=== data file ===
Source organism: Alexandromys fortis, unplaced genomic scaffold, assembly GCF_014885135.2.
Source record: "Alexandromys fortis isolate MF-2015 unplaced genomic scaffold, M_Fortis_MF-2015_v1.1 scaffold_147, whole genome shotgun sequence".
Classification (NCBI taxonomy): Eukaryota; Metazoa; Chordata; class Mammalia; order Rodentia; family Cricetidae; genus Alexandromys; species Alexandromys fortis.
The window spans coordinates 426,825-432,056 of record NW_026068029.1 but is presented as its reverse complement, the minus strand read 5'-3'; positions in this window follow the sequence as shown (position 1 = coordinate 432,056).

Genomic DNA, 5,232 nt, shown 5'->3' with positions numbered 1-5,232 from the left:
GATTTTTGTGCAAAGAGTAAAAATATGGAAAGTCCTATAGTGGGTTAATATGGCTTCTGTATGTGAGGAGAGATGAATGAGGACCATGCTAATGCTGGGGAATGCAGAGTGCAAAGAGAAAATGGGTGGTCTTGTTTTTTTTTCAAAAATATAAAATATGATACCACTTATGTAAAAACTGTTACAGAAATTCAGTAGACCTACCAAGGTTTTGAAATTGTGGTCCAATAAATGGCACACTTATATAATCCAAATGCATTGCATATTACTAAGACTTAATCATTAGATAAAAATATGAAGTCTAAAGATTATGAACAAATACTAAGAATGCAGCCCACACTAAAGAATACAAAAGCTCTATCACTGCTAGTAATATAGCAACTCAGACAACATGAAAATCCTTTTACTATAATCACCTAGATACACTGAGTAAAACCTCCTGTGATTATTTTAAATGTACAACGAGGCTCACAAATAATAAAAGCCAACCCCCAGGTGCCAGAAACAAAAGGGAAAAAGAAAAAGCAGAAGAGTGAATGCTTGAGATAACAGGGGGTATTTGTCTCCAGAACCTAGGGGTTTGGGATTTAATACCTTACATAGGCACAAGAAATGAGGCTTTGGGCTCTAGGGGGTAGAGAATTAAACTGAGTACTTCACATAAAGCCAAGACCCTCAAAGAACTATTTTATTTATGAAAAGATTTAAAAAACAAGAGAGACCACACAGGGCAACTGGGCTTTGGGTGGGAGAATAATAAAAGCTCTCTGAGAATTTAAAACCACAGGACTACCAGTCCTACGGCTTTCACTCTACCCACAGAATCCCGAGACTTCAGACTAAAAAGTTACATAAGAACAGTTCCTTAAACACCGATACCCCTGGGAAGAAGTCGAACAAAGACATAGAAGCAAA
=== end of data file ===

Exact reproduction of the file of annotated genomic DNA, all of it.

Source organism: Alexandromys fortis, unplaced genomic scaffold, assembly GCF_014885135.2.
Source record: "Alexandromys fortis isolate MF-2015 unplaced genomic scaffold, M_Fortis_MF-2015_v1.1 scaffold_147, whole genome shotgun sequence".
Classification (NCBI taxonomy): Eukaryota; Metazoa; Chordata; class Mammalia; order Rodentia; family Cricetidae; genus Alexandromys; species Alexandromys fortis.
The window spans coordinates 426,825-432,056 of record NW_026068029.1 but is presented as its reverse complement, the minus strand read 5'-3'; positions in this window follow the sequence as shown (position 1 = coordinate 432,056).

Genomic DNA, 5,232 nt, shown 5'->3' with positions numbered 1-5,232 from the left:
GATTTTTGTGCAAAGAGTAAAAATATGGAAAGTCCTATAGTGGGTTAATATGGCTTCTGTATGTGAGGAGAGATGAATGAGGACCATGCTAATGCTGGGGAATGCAGAGTGCAAAGAGAAAATGGGTGGTCTTGTTTTTTTTTCAAAAATATAAAATATGATACCACTTATGTAAAAACTGTTACAGAAATTCAGTAGACCTACCAAGGTTTTGAAATTGTGGTCCAATAAATGGCACACTTATATAATCCAAATGCATTGCATATTACTAAGACTTAATCATTAGATAAAAATATGAAGTCTAAAGATTATGAACAAATACTAAGAATGCAGCCCACACTAAAGAATACAAAAGCTCTATCACTGCTAGTAATATAGCAACTCAGACAACATGAAAATCCTTTTACTATAATCACCTAGATACACTGAGTAAAACCTCCTGTGATTATTTTAAATGTACAACGAGGCTCACAAATAATAAAAGCCAACCCCCAGGTGCCAGAAACAAAAGGGAAAAAGAAAAAGCAGAAGAGTGAATGCTTGAGATAACAGGGGGTATTTGTCTCCAGAACCTAGGGGTTTGGGATTTAATACCTTACATAGGCACAAGAAATGAGGCTTTGGGCTCTAGGGGGTAGAGAATTAAACTGAGTACTTCACATAAAGCCAAGACCCTCAAAGAACTATTTTATTTATGAAAAGATTTAAAAAACAAGAGAGACCACACAGGGCAACTGGGCTTTGGGTGGGAGAATAATAAAAGCTCTCTGAGAATTTAAAACCACAGGACTACCAGTCCTACGGCTTTCACTCTACCCACAGAATCCCGAGACTTCAGACTAAAAAGTTACATAAGAACAGTTCCTTAAACACCGATACCCCTGGGAAGAAGTCGAACAAAGACATAGAAGCAAA